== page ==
CDC awards funds to learn more about people with sickle cell disease
Money will help prepare states to collect sickle cell disease data
For Immediate Release: September 25, 2019, 1:00 p.m. ET
Contact: Media Relations
The Centers for Disease Control and Prevention announced nearly $1.2 million in new funding to help states develop systems to collect data on the issues faced by people living with sickle cell disease.
Currently, only two states – California and Georgia – work with CDC on the Sickle Cell Data Collection program to collect population-based, comprehensive health information about people with sickle cell disease. This funding brings to nine the total number of states in the Sickle Cell Data Collection program.
By building capacity for additional states to collect data on sickle cell disease, this new one-year cooperative agreement builds the framework and a road map for recipients to gather unique data and conduct in-depth analyses to better understand the needs and improve the health of this vulnerable population.
“HHS is committed to normalizing the lives of people living with sickle cell within 10 years,” said Adm. Brett Giroir, M.D., Assistant Secretary for Health, Department of Health and Human Services. “Expanding the Sickle Cell Data Collection program is a critical first step toward reaching this goal.”
New Funding will improve and expand sickle cell data collection efforts
The new funding awardees and the states they will cover are
- Duke University (North Carolina)
- Georgia State University, University Foundation Inc. (Georgia)
- Indiana Hemophilia and Thrombosis Center (Indiana)
- Michigan Department of Health and Human Services (Michigan)
- Minnesota Department of Health (Minnesota)
- Public Health Institute (California)
- University of Alabama at Birmingham (Alabama)
- University of Tennessee Health Science Center (Tennessee)
- Virginia Department of Health (Virginia)
These sites will spend the next year developing and implementing strategies to collect vital information about sickle cell disease.
“Data is vital to informing new treatments and clinical care that will improve the lives of people affected by sickle cell disease,” said CDC Director Robert R. Redfield, M.D. “This new funding expands CDC’s partner network across the country which will accelerate efforts to ensure sickle cell patients live longer and healthier lives.”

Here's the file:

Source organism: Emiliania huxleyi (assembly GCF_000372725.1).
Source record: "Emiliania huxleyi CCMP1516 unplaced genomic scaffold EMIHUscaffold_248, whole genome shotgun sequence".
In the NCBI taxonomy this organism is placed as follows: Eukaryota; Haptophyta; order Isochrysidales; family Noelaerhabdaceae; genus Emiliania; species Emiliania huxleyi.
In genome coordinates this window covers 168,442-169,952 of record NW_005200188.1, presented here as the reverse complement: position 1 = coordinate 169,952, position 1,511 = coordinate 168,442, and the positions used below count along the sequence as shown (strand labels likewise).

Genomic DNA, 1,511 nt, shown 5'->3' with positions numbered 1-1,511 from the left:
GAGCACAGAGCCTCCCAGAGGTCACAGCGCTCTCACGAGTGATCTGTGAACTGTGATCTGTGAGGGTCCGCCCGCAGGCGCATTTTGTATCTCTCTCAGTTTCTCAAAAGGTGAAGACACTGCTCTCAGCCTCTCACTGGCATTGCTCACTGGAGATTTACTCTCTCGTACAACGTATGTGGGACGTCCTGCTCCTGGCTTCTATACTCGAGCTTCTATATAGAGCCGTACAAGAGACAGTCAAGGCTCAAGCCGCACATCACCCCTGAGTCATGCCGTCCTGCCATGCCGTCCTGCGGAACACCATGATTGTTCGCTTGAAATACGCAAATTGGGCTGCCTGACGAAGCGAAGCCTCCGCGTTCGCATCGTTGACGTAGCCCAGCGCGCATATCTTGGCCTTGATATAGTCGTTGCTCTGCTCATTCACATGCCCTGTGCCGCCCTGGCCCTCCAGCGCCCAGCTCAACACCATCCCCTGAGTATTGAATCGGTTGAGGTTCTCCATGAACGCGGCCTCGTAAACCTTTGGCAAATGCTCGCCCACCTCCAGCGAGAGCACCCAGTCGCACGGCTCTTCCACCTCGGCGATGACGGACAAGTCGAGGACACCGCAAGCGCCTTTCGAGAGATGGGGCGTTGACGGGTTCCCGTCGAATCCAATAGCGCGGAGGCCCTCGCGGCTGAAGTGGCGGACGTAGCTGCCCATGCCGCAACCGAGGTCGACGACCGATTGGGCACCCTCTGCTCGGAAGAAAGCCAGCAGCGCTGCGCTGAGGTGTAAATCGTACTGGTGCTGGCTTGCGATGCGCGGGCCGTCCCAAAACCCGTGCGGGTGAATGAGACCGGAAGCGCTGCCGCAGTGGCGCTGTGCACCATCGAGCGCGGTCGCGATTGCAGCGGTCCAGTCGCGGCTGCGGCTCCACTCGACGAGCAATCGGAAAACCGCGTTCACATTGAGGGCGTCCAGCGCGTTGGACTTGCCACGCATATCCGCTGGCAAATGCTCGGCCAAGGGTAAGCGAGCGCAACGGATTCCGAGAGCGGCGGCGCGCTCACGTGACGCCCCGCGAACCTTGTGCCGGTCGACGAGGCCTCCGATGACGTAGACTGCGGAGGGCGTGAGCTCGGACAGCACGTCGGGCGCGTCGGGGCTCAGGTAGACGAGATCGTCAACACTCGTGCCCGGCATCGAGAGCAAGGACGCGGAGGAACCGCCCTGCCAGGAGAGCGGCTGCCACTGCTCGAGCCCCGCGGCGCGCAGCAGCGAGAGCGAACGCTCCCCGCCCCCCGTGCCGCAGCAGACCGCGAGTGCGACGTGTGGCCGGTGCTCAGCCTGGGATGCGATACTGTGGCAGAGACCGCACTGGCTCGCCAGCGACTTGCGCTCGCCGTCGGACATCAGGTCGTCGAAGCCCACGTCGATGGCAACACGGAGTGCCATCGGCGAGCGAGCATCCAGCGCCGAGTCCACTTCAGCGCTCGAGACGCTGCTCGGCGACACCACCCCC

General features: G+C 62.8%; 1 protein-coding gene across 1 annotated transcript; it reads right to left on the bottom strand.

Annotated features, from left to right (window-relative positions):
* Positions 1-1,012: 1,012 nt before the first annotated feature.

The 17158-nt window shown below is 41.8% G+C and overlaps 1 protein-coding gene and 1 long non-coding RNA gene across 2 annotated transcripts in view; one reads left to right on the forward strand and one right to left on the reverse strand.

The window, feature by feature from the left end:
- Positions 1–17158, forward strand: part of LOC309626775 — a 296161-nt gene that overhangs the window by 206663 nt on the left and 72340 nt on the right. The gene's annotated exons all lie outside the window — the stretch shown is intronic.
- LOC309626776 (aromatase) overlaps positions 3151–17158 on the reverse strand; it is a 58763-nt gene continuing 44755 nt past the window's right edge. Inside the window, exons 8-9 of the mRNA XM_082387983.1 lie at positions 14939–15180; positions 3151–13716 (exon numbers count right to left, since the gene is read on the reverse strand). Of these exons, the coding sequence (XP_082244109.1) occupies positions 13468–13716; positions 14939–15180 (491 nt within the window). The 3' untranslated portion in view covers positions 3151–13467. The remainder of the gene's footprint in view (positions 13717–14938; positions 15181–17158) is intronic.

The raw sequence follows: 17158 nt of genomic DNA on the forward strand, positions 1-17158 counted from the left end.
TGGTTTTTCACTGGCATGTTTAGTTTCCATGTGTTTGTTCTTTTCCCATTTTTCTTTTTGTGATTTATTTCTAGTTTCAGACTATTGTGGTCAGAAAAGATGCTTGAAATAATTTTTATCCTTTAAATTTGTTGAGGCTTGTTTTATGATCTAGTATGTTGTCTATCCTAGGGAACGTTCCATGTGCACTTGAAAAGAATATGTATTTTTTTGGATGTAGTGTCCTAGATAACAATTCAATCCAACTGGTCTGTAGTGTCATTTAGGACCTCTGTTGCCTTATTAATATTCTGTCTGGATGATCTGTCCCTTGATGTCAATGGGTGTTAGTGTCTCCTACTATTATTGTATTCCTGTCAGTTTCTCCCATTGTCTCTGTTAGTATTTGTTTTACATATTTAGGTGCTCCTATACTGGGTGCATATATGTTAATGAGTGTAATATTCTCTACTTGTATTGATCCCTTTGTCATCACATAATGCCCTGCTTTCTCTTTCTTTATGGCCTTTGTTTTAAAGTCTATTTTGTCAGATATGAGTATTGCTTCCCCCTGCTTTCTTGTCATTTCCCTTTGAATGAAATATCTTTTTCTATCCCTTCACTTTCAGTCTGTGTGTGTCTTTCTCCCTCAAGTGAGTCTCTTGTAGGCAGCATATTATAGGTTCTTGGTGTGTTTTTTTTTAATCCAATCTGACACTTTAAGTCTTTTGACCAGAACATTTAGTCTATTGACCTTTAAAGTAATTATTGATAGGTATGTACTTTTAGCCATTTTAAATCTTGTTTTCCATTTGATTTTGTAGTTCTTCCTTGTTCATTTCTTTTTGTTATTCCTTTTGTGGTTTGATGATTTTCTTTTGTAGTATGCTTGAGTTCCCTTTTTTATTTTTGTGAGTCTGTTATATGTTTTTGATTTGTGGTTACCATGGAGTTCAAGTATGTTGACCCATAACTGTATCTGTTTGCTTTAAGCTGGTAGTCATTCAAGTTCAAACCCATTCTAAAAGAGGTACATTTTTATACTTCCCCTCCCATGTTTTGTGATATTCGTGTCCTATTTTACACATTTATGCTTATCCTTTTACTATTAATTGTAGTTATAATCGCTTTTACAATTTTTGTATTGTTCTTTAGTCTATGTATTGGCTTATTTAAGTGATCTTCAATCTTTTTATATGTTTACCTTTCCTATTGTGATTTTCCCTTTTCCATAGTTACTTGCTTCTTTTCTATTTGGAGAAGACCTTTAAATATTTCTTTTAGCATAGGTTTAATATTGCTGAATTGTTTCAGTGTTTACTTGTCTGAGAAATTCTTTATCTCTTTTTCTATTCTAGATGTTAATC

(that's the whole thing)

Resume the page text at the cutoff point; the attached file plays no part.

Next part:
In 2018, President Trump signed the Sickle Cell Disease and Other Heritable Blood Disorders Research, Surveillance, Prevention, and Treatment Act, which provides for a national surveillance and prevention program. It authorizes the award of grants for three broad purposes: Collecting and maintaining data on sickle cell disease health outcomes and carrying out various public health activities that include education and training of health professionals at the community, local, and state levels; supporting local and state laboratories that conduct tests to detect sickle cell disease; and evaluating best practices for the prevention and treatment of complications from sickle cell disease.
Sickle cell disease is an inherited red blood cell disorder. Healthy red blood cells are round, which helps them move easily through the body’s blood vessels. With sickle cell disease, these cells are crescent moon-shaped, like a farmer’s sickle, and can get stuck, especially in small blood vessels. This keeps blood from flowing properly, which can damage the body’s organs and cause severe pain. While the expanded Sickle Cell Data Collection program will provide better estimates of the prevalence of sickle cell disease, it has been previously estimated that about 100,000 Americans have this disease. It is most common among people of African descent.
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